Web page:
It’s been a while since I’ve hit the heavy iron and given the
day week I’ve had, I feel like I’m due for a little muscle tissue-ripping stress venting. And, what better thing to stress your muscle tissue to is the self-titled album by The Stooges.
While the Stooges had a few obvious points of influence – the swagger of the early Rolling Stones, the horny pound of the Troggs, the fuzztone sneer of a thousand teenage garage bands, and the Velvet Underground‘s experimental eagerness to leap into the void – they didn’t really sound like anyone else around when their first album hit the streets in 1969 (Elektra Records).
It’s hard to say if Ron Asheton, Scott Asheton, Dave Alexander, and the man then known as “Iggy Stooge” were capable of making anything more sophisticated than this, but if they were, they weren’t letting on, and the best moments of this record document the blithering inarticulate fury of the post-adolescent id. Ron Asheton’s guitar runs (fortified with bracing use of fuzztone and wah-wah) are so brutal and concise they achieve a naïve genius, while Scott Asheton’s proto-Bo Diddley drums and Dave Alexander’s solid bass stomp these tunes into submission with a force that inspires awe. And Iggy’s vividly blank vocals fill the “so what?” shrug of a thousand teenagers with a wealth of palpable arrogance and wondrous confusion.
One of the problems with being a trailblazing pioneer is making yourself understood to others, and while John Cale seemed sympathetic to what the band was doing, he didn’t appear to quite get it, and as a result he made a physically powerful band sound a bit sluggish on tape. But ‘1969‘, ‘I Wanna Be Your Dog‘, ‘Real Cool Time‘, ‘No Fun‘, and other classic rippers are on board, and one listen reveals why they became clarion calls in the punk rock revolution. The 10-minute long ‘We Will Fall‘ is also a psychedelic masterpiece as filtered through the fractured punk kaleidoscope; easily at home in a grungy, all hours night club as it would in a trendy yoga studio. Part of the fun of The Stooges is, then as now, the band managed the difficult feat of sounding ahead of their time and entirely out of their time, all at once.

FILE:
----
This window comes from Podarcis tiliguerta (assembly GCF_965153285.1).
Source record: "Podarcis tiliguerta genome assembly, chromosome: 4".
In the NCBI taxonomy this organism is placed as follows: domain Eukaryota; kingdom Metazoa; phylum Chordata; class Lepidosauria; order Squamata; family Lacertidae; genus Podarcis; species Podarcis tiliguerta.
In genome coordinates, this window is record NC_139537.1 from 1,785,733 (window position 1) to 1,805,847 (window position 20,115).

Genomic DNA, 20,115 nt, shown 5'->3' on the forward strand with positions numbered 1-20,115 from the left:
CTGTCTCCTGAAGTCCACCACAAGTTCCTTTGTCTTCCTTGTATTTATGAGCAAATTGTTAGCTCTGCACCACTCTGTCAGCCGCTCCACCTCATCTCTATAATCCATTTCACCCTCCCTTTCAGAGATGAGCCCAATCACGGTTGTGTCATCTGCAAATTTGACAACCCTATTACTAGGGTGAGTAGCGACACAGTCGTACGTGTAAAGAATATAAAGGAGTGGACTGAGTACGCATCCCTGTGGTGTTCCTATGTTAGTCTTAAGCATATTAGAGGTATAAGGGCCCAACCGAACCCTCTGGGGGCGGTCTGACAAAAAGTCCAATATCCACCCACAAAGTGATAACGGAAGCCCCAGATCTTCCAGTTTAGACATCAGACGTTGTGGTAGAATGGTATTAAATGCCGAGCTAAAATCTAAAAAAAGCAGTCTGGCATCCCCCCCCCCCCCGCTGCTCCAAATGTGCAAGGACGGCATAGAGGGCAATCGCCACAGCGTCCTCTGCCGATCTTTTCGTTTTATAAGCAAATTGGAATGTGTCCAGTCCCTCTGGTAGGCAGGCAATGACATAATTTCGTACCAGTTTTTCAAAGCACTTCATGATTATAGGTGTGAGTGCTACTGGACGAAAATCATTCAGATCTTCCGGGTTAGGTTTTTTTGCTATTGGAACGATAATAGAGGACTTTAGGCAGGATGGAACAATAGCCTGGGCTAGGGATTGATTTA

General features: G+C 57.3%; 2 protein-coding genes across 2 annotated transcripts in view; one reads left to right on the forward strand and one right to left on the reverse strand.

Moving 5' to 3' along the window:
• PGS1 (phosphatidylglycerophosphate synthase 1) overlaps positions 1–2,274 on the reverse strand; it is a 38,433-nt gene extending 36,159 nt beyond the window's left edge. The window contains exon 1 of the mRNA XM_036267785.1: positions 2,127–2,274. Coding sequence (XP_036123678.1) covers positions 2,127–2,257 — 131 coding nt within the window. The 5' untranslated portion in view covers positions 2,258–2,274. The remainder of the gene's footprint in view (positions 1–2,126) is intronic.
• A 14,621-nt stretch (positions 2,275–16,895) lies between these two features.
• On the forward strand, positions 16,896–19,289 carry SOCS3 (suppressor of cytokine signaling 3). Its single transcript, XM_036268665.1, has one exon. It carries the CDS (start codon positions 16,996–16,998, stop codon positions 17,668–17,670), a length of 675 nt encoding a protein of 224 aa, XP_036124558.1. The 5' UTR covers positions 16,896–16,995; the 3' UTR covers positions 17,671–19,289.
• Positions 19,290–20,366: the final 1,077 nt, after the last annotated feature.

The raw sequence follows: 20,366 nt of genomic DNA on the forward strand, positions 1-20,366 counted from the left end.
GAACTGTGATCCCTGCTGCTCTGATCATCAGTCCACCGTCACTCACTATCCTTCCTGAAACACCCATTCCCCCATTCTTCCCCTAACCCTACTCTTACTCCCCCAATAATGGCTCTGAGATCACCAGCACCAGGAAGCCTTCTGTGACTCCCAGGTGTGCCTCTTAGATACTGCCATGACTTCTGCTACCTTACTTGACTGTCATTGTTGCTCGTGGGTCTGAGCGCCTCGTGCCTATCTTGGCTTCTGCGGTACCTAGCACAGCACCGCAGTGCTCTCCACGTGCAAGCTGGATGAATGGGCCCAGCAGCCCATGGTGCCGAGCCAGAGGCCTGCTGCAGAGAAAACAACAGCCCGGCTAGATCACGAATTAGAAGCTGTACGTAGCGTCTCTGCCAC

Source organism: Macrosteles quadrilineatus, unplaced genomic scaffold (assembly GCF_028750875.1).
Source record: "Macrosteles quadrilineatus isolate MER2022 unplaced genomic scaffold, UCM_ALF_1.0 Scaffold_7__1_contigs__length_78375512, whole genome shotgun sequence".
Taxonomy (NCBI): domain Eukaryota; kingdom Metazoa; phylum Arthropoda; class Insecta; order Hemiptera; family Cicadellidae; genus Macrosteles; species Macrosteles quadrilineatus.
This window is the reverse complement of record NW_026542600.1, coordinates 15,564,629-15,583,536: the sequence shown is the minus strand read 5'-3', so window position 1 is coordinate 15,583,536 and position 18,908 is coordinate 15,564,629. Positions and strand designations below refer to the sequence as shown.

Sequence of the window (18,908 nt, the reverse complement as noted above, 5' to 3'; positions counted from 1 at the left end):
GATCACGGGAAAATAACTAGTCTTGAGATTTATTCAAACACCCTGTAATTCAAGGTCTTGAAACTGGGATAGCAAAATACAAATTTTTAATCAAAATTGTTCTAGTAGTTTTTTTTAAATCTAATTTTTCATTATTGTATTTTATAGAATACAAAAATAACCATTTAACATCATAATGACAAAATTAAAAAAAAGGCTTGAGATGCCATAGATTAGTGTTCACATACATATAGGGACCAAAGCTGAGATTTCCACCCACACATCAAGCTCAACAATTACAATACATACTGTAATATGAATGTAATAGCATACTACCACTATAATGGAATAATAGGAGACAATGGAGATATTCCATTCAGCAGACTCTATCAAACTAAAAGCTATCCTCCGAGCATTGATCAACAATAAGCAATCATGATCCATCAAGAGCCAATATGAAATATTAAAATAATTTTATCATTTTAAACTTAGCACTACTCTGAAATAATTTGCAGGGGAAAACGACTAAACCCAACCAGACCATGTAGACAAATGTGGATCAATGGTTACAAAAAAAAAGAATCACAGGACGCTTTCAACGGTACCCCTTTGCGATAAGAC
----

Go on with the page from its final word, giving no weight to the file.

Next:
Of course, it goes without saying that this album is best enjoyed when played LOUD!
I mean, it’s The Stooges…how else are you going to play it?
In 2003, the album was ranked at #185 on Rolling Stone magazine’s list of the 500 greatest albums of all time. The same magazine included ‘1969‘ in their ‘100 Greatest Guitar Songs of All Time‘ list. My own musical Bible (Mojo, August 1995) ranks the album at #79. The book ‘1001 Albums You Must Hear Before You Die’ mentions this about the album:
“A collection of brilliant curios, which were neither full-on garage rock, nor out-and-out dirge.”
Yup. That about sums it up.